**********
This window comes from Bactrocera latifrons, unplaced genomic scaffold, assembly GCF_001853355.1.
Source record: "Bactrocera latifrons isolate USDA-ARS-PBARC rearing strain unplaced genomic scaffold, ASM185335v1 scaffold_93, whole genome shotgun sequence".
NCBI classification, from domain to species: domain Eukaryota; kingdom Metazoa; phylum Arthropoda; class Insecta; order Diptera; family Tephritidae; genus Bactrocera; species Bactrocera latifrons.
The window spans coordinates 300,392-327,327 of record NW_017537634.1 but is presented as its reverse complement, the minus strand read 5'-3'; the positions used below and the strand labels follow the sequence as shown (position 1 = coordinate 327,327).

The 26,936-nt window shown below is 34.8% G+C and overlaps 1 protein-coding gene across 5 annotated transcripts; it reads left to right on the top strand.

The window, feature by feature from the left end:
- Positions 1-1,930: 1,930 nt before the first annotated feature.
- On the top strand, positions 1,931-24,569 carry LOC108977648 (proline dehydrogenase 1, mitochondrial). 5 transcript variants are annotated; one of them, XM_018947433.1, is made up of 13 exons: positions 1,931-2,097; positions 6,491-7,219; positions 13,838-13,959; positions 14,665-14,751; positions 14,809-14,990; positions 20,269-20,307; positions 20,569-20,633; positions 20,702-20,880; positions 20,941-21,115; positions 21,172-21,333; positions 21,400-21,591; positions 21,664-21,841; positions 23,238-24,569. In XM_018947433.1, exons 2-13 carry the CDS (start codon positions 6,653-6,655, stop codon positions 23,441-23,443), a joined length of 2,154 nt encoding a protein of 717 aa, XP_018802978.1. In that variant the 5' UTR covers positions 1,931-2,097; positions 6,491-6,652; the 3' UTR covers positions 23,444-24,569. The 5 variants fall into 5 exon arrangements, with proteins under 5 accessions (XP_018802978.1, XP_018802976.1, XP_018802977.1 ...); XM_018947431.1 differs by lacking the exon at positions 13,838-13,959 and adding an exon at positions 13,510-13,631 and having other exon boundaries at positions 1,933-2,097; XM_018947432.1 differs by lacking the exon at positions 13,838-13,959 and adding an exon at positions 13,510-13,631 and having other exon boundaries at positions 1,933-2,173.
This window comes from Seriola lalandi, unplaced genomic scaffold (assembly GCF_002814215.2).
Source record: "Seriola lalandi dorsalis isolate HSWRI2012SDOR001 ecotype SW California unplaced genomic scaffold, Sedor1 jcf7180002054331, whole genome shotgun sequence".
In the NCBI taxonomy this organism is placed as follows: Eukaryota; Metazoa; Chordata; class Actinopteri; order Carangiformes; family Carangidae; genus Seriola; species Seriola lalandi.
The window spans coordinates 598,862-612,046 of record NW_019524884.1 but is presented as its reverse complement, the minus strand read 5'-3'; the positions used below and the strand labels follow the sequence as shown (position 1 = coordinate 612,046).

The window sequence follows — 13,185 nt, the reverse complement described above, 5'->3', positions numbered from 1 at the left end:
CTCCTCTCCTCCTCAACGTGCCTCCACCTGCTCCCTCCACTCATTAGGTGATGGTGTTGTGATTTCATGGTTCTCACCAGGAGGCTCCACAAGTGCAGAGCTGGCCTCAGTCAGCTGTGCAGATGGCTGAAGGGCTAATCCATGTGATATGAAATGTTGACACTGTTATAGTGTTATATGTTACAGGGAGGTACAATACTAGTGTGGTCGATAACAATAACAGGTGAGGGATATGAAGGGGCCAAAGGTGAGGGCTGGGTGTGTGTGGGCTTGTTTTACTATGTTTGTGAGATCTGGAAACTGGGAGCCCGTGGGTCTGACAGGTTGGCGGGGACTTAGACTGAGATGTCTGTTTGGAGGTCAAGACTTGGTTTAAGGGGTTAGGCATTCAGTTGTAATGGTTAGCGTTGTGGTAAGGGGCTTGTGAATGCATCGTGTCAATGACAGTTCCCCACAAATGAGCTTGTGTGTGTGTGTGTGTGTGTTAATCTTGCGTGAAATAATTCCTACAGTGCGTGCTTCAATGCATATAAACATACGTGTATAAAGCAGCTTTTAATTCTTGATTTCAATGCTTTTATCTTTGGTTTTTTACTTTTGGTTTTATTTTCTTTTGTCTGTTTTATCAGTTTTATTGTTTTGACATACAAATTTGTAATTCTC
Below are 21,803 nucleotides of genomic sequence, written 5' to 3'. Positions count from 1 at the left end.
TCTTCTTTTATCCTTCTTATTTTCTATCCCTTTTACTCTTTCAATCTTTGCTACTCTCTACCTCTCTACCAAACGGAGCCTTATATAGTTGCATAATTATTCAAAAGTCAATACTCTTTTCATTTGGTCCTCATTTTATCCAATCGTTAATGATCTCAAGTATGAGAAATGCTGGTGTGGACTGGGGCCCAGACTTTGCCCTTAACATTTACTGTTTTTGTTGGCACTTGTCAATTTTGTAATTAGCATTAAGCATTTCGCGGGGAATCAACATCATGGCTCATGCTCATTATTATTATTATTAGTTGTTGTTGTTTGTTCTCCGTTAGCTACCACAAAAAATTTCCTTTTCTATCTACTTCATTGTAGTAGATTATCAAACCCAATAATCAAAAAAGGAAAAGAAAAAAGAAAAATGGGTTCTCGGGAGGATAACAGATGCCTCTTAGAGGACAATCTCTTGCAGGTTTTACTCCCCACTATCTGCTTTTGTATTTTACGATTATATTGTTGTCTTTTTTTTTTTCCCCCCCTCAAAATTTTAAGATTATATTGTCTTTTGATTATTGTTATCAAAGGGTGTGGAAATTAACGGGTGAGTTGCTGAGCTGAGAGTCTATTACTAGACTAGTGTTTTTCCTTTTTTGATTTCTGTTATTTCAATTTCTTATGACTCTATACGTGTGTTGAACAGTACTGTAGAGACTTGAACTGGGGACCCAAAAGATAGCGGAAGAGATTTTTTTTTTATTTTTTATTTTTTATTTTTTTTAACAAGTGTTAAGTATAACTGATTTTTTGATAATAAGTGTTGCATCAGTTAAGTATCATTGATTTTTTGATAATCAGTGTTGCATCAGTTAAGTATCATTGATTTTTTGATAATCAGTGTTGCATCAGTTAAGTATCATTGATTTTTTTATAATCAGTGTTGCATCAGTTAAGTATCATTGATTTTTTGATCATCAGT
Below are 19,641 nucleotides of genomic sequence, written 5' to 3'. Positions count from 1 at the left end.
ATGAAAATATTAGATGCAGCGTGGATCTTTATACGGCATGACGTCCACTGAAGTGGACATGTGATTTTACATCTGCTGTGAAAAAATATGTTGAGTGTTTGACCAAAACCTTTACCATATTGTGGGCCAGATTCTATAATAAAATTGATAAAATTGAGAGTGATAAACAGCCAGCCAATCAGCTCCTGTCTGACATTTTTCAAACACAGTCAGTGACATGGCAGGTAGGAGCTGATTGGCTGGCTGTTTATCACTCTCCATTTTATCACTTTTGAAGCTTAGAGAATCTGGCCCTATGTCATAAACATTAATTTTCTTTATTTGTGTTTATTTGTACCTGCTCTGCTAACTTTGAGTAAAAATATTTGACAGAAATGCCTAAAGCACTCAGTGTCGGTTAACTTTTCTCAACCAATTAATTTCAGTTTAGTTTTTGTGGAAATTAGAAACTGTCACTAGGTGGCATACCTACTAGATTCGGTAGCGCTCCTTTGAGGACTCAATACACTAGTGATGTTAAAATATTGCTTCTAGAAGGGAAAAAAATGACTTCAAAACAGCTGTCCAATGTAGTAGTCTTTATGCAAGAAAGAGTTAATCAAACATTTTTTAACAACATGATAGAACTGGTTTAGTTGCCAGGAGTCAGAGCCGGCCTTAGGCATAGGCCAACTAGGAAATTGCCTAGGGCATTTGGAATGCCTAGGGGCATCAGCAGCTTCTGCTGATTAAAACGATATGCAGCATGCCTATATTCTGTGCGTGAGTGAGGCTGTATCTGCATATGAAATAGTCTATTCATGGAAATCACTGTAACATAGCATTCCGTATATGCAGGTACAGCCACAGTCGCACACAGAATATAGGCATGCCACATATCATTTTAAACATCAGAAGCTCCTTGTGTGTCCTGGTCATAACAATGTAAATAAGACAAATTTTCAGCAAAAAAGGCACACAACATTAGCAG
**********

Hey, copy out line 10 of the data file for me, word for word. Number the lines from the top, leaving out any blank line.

Source record: "Seriola lalandi dorsalis isolate HSWRI2012SDOR001 ecotype SW California unplaced genomic scaffold, Sedor1 jcf7180002054331, whole genome shotgun sequence".